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Finding Work/Life Balance

by Matt Weber

A few steps toward a happy medium​

Wake up.

Check devices.

Shower.

Get dressed.

Get the kids up.

Get the kids ready for their day.

Eat.

Drop the kids off at school.

Commute to work.

Work.

Meetings.

Squeeze in lunch (if you’re lucky).

More Work.

More meetings.

Meetings about the meetings.

Commute.

Pick the kids up.

Eat.

Spend time with family.

Get the kids off to bed.

More work.

Spend time with friends (maybe once a week — if you’re lucky).

Wind down (book/TV/conversation).

Check devices.

Sleep.

Repeat.

To most working adults, this is what a “normal” life looks like. Days and weeks completely filled with mundane tasks essential to surviving life. A life unbalanced that many of us know too well.

But what if we could change that? What if we could find a happy medium? Or rather, what if we could find the ideal work/life balance?

Finding balance sounds simple enough, but in reality, it’s actually pretty difficult. It takes patience and a lot of practice.

Before we can begin to balance our lives, we have to first understand what it means. While there are a lot of definitions for balance, the one I want to focus on is New Oxford American Dictionary’s, “[to] offset or compare the value of (one thing) with another.” In order to achieve work/life balance, we have to understand how we value our time spent at work on our work against the time we spend outside of work.

I would argue that most of us struggle to find a good work/life balance. We’re busy. We’re in growth mode. Technology makes it harder for us to unplug — it’s hard to ignore the fear of missing something or not being able to quickly answer a question or address an issue. But this isn’t good. If you’re working more than 55 hours per week, you’re likely out of balance. You might be able to keep this up for a short period of time, but it’s too much. It’s not sustainable, and it comes with consequences. An unbalanced life can lead to many things, including:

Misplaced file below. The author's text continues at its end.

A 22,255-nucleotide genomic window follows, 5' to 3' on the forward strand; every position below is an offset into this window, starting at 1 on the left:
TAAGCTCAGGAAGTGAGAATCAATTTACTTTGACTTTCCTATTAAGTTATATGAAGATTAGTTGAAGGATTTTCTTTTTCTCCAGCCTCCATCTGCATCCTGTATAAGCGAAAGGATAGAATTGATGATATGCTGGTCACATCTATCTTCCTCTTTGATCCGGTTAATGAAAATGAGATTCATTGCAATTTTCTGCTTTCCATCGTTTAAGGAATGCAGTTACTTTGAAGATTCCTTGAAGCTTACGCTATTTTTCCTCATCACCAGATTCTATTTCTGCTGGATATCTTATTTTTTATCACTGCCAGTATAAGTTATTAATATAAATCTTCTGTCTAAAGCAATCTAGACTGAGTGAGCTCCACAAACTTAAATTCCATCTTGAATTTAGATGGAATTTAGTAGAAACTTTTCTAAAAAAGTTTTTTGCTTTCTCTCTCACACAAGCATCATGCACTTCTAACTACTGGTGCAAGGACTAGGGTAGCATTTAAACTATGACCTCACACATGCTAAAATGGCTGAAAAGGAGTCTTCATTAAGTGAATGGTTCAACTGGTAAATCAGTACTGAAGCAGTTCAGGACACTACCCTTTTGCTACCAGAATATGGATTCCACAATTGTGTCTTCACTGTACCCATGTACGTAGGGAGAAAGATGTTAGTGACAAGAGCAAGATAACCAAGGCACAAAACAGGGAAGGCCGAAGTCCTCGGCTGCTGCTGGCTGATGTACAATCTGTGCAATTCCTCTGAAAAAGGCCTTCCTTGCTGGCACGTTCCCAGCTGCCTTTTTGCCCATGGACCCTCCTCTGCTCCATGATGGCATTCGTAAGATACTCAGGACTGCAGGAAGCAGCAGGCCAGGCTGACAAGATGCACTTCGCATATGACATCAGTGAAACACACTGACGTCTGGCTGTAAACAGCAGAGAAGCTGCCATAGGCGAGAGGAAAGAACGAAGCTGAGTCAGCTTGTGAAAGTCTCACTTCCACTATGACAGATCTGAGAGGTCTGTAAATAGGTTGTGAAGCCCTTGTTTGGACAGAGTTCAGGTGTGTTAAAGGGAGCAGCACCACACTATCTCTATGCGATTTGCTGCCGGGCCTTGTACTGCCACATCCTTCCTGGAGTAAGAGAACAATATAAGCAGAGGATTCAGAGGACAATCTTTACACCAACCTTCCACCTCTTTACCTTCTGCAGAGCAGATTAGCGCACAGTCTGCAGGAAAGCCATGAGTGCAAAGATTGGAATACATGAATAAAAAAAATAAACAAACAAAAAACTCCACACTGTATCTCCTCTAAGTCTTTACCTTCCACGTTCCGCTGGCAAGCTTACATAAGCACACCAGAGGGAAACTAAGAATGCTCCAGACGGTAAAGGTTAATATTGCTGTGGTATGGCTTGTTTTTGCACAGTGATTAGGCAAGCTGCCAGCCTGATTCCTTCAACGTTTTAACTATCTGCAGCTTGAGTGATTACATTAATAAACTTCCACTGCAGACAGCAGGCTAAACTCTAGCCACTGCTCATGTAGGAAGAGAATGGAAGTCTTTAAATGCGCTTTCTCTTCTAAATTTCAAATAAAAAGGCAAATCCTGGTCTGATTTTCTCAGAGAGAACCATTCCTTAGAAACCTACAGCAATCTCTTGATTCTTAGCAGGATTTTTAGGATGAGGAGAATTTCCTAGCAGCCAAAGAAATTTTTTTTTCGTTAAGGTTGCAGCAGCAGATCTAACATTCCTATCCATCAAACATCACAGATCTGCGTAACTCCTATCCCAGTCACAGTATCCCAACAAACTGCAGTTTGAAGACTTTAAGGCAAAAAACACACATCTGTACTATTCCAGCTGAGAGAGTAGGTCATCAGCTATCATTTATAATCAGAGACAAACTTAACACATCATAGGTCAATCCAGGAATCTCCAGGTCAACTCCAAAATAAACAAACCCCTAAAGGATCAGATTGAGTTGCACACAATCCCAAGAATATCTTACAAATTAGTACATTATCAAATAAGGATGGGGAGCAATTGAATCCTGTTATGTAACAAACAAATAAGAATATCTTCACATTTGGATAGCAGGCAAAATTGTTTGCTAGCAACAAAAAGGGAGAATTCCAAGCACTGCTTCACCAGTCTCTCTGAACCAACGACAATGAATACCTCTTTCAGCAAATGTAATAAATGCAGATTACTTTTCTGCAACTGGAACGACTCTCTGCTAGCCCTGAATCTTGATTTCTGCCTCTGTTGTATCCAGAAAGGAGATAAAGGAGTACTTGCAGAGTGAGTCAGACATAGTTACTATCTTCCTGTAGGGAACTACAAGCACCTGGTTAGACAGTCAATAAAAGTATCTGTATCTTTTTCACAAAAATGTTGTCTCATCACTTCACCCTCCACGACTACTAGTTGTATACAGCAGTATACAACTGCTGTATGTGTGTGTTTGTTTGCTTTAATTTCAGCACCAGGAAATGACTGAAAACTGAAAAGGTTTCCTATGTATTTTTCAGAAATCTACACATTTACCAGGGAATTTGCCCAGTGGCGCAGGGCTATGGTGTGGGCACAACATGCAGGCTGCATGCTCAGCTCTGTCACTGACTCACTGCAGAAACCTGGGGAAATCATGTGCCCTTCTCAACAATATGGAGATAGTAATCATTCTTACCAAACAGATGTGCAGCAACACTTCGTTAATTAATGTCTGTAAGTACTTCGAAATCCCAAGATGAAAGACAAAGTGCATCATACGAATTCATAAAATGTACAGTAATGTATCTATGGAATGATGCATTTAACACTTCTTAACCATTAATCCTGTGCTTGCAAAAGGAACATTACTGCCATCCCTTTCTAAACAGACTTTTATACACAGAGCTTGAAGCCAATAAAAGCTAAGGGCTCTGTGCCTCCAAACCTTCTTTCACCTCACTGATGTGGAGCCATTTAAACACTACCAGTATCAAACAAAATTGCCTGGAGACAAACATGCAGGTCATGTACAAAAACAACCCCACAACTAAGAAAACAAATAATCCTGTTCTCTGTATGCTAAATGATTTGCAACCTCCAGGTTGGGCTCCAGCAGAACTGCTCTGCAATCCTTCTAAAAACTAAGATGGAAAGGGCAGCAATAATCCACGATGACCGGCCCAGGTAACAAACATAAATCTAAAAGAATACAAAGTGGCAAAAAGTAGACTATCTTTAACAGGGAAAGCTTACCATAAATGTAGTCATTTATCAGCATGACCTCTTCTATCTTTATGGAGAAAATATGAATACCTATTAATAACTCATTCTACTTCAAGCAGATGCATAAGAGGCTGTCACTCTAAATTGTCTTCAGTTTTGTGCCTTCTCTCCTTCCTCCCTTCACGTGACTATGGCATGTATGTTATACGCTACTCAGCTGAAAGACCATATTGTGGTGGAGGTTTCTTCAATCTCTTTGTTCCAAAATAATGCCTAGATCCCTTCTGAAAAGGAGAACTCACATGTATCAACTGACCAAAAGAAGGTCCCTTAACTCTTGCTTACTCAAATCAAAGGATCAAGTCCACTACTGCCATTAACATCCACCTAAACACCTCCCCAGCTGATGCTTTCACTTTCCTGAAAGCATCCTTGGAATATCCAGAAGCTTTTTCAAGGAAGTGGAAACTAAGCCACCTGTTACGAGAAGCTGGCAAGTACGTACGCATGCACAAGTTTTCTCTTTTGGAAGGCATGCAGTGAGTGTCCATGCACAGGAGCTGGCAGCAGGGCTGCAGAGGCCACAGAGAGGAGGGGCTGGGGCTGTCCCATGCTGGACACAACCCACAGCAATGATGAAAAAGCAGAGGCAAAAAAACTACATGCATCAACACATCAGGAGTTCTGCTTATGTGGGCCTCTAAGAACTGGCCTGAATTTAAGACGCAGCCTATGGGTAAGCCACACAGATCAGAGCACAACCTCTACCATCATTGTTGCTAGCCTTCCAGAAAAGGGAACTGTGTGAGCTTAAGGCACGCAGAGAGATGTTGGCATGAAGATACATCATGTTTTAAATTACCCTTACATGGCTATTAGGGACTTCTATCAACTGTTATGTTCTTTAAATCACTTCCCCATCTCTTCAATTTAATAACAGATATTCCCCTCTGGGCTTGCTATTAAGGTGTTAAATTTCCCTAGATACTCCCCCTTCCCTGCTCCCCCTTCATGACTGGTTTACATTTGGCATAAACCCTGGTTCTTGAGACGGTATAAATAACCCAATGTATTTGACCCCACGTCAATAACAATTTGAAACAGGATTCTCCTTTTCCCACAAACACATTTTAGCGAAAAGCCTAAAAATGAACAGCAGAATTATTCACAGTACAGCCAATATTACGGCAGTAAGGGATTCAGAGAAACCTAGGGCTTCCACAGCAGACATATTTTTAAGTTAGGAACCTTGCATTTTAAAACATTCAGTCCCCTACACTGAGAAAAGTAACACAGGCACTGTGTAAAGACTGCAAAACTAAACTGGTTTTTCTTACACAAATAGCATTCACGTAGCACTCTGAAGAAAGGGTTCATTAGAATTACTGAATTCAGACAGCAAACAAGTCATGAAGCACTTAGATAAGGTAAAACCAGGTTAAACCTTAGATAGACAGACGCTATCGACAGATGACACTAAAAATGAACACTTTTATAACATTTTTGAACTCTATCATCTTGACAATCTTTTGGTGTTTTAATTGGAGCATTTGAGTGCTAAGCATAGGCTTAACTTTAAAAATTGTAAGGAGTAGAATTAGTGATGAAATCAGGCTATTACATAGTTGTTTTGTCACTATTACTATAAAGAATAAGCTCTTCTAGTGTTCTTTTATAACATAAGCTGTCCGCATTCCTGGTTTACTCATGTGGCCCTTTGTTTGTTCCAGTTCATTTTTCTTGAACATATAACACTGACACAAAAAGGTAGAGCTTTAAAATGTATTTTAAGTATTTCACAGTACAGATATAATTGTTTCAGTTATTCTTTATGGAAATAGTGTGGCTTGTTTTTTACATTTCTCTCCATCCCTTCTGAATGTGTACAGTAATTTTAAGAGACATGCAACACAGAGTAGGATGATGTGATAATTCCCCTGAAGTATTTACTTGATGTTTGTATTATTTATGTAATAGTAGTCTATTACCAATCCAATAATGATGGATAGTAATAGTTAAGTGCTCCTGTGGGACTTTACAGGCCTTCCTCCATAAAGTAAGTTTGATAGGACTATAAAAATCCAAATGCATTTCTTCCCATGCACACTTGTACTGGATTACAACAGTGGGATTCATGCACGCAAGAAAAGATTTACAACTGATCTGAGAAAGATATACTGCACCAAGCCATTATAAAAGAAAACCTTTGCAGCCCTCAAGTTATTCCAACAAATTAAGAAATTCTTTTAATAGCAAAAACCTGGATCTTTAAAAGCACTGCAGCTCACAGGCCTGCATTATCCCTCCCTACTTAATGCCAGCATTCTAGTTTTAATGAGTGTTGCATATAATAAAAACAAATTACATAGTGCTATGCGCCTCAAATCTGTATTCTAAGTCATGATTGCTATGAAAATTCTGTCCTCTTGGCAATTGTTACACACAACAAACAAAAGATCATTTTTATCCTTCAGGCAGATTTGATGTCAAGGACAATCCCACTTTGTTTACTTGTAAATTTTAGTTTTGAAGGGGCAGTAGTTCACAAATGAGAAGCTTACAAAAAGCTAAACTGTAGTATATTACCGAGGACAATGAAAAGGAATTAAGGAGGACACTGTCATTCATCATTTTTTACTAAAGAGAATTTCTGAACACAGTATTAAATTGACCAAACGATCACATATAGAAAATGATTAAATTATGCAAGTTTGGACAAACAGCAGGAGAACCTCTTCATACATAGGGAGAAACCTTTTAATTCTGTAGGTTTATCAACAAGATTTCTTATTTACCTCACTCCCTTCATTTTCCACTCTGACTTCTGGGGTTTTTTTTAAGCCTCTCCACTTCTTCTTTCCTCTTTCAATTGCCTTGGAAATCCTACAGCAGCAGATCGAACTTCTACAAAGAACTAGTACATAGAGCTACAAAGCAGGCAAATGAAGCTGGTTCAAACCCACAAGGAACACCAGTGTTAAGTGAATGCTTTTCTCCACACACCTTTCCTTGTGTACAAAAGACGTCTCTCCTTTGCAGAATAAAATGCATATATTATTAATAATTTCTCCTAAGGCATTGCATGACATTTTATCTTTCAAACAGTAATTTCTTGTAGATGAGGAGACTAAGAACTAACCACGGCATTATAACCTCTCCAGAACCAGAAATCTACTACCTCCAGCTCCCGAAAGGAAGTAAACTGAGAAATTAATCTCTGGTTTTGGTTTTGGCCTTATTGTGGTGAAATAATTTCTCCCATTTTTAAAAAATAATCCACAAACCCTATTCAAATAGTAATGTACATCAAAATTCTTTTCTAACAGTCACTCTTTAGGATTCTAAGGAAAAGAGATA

• Health problems such as lack of sleep, high stress, and weight gain
  • Poor family relations from not being present when at home or with family
  • Potential loss of friendships due to pulling away from relationships
  • Setting a bad example. If you’re constantly working day and night, what example does that set for those you lead?

But how do we find balance? I can tell you it’s not about making big, overhauling changes. It’s about making little changes that in time lead to those bigger changes. Here are a handful of ways to get started:

  1. Understand there is no “perfect” balance.
  2. Make the small changes. In the words of Nigel Marsh, “we need to approach balance in a balanced way.”
  3. Focus on your health — take a walk every day, eat a little better, drink a little less, get more rest.
  4. Don’t be afraid to unplug. Don’t work through lunch and set a screen cut-off time at night. Maybe even take a vacation.
  5. Make time for yourself. Grab a coffee by yourself, spend more time with family, or phone a friend. Do things for you.

Finding balance is about making the right investments in the right places. If you begin to do the small things listed above, I guarantee you will begin to have a better work/life balance.

Originally published at https://ideas.redpepper.land/finding-work-life-balance-5937837c6290 on March 12, 2019

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